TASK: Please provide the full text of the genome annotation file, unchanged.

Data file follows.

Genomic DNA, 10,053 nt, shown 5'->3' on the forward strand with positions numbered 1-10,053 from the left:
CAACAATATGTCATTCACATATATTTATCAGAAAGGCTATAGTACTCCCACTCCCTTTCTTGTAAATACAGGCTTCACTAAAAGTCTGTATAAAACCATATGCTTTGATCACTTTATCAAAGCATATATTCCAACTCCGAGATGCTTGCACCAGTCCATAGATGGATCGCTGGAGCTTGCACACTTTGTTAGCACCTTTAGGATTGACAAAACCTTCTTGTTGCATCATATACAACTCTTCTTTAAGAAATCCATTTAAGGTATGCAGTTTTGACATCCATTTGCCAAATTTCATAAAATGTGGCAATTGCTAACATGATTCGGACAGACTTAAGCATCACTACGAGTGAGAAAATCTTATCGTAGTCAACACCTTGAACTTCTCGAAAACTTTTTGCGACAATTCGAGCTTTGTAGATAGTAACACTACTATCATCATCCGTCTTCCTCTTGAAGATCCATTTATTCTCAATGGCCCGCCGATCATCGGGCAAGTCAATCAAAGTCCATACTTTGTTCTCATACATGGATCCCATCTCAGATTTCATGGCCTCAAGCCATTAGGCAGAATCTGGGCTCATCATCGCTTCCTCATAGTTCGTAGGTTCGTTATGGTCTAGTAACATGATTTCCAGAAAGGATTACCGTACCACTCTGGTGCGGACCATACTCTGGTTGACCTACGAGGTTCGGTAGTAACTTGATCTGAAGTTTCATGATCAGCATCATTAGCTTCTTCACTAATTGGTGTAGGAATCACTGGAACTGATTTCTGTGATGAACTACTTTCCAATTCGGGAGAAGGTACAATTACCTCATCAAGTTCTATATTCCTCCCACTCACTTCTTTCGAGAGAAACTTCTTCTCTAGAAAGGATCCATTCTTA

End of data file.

Genomic DNA, 10,053 nt, shown 5'->3' on the forward strand with positions numbered 1-10,053 from the left:
CAACAATATGTCATTCACATATATTTATCAGAAAGGCTATAGTACTCCCACTCCCTTTCTTGTAAATACAGGCTTCACTAAAAGTCTGTATAAAACCATATGCTTTGATCACTTTATCAAAGCATATATTCCAACTCCGAGATGCTTGCACCAGTCCATAGATGGATCGCTGGAGCTTGCACACTTTGTTAGCACCTTTAGGATTGACAAAACCTTCTTGTTGCATCATATACAACTCTTCTTTAAGAAATCCATTTAAGGTATGCAGTTTTGACATCCATTTGCCAAATTTCATAAAATGTGGCAATTGCTAACATGATTCGGACAGACTTAAGCATCACTACGAGTGAGAAAATCTTATCGTAGTCAACACCTTGAACTTCTCGAAAACTTTTTGCGACAATTCGAGCTTTGTAGATAGTAACACTACTATCATCATCCGTCTTCCTCTTGAAGATCCATTTATTCTCAATGGCCCGCCGATCATCGGGCAAGTCAATCAAAGTCCATACTTTGTTCTCATACATGGATCCCATCTCAGATTTCATGGCCTCAAGCCATTAGGCAGAATCTGGGCTCATCATCGCTTCCTCATAGTTCGTAGGTTCGTTATGGTCTAGTAACATGATTTCCAGAAAGGATTACCGTACCACTCTGGTGCGGACCATACTCTGGTTGACCTACGAGGTTCGGTAGTAACTTGATCTGAAGTTTCATGATCAGCATCATTAGCTTCTTCACTAATTGGTGTAGGAATCACTGGAACTGATTTCTGTGATGAACTACTTTCCAATTCGGGAGAAGGTACAATTACCTCATCAAGTTCTATATTCCTCCCACTCACTTCTTTCGAGAGAAACTTCTTCTCTAGAAAGGATCCATTCTTA